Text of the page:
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About the Book
Seventeen-year-old vampire-hybrid Alena Scott can’t seem to catch a break. Not only does she fight her natural instincts with a controlling cheer captain, but she’s also the target of the school bully. These aren’t half her worries, when she finds her preschool imaginary friend at the library. Is he the key to uncovering her secret past? Or is his half-brother who she should be focusing on? As tensions escalate, time is of the essence. Will her mother’s kingdom be reduced to embers?
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The curtains swooshed open and light poured into my room. I mashed the feather pillow into my face wishing she would disappear.
“Can’t I be homeschooled. Or at least try online high school. One year. I’ve only got one year left.” I extended my arm towards the ceiling and thrusted my index finger up.
“You know what your mother would say.”
“Does she remember what it’s like to be a teenager? Can I get a replacement for her? Or at least a refund?”
“Now Alena. You know you don’t mean that.”
“You’re wrong.” I sat up and let the pillow fall to my lap.
“I have fresh flowers for you and the ribbons for your hair all laid out.”
“Ugh! I can’t believe they are making us wear uniforms the first day of school.” I flung the white silk cover from my legs and swung my feet to the floor.
“It’s a ribbon.” Elizabeth held up the red satin piece. “At least it’s a good color. That bright orange at your last school was hideous.”
“Don’t remind me of Cal High please.” I crossed my room and took the ribbon from her tapping my phone to check for a message from Kylee. She’d come up from San Ramon the past weekend and we’d bought matching outfits. We’d made a pact to text a selfie when we got dressed for school.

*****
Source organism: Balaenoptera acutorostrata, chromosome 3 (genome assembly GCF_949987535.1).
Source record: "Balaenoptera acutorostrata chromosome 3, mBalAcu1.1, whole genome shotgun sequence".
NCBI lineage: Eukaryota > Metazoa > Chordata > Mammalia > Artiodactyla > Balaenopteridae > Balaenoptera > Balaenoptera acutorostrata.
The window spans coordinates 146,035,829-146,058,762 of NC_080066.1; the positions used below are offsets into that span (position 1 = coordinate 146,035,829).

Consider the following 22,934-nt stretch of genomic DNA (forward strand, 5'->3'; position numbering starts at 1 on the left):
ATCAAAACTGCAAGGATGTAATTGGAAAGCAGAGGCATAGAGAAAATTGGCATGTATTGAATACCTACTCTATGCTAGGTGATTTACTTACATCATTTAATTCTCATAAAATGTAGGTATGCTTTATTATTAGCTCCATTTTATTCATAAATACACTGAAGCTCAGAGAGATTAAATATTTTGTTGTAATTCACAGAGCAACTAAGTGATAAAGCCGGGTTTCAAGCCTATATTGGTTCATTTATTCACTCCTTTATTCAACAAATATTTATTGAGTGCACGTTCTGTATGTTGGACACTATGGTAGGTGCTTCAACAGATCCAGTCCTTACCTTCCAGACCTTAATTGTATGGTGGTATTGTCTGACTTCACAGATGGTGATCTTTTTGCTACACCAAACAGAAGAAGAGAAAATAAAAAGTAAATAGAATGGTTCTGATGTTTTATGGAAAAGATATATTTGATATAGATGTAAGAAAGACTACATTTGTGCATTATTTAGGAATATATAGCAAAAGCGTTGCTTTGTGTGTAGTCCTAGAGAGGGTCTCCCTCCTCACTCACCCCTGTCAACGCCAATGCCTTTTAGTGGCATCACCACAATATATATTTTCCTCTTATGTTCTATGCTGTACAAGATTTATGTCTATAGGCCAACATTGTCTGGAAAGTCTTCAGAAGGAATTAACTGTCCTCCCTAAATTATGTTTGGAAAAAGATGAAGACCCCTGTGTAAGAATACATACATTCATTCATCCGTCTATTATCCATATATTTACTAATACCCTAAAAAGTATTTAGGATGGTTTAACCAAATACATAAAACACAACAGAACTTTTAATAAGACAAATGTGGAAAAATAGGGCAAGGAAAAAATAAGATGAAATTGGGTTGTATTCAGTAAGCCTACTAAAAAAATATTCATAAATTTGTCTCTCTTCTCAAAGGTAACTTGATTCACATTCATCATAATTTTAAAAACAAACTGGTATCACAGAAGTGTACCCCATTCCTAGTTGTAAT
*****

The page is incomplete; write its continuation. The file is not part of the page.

“Do you have your outfit picked out?”
“Yes.” Opening the door to my closet I lifted the black pants and silk top off the bar.
“Your mother approved it?”
“Last night.” I rolled my eyes.
“I’ll make your breakfast. Orm will have the car ready to leave in—” Elizabeth lifted her wrist “—fifty-five minutes.”
My hand went to my hip. “The car? I thought I could ride the bus.”
“Mother’s orders. LA is not like San Ramon.”
“LA is not like San Ramon.” I mouthed as I retreated to my bathroom. Synching my hair back tight in the elastic, I started the water and washed my face. Switching schools senior year felt like torture. I’d had thought Mother would have learned from the debacle of my eighth-grade year, but hadn’t been so lucky. Patting my face dry, I applied my make up making sure to swipe my eyelids with the mandatory plum shadow.
Brushing my hair out, I parted it on the side and braided the front portion, weaving the red ribbon through the design. They could dictate what I wore but not how I incorporated it. Pulling on my pants and shirt, I stood in front of the mirror to check my look. Lifting my phone, I snapped an image and sent it to Kylee. I gathered my shoes and backpack and headed towards the kitchen.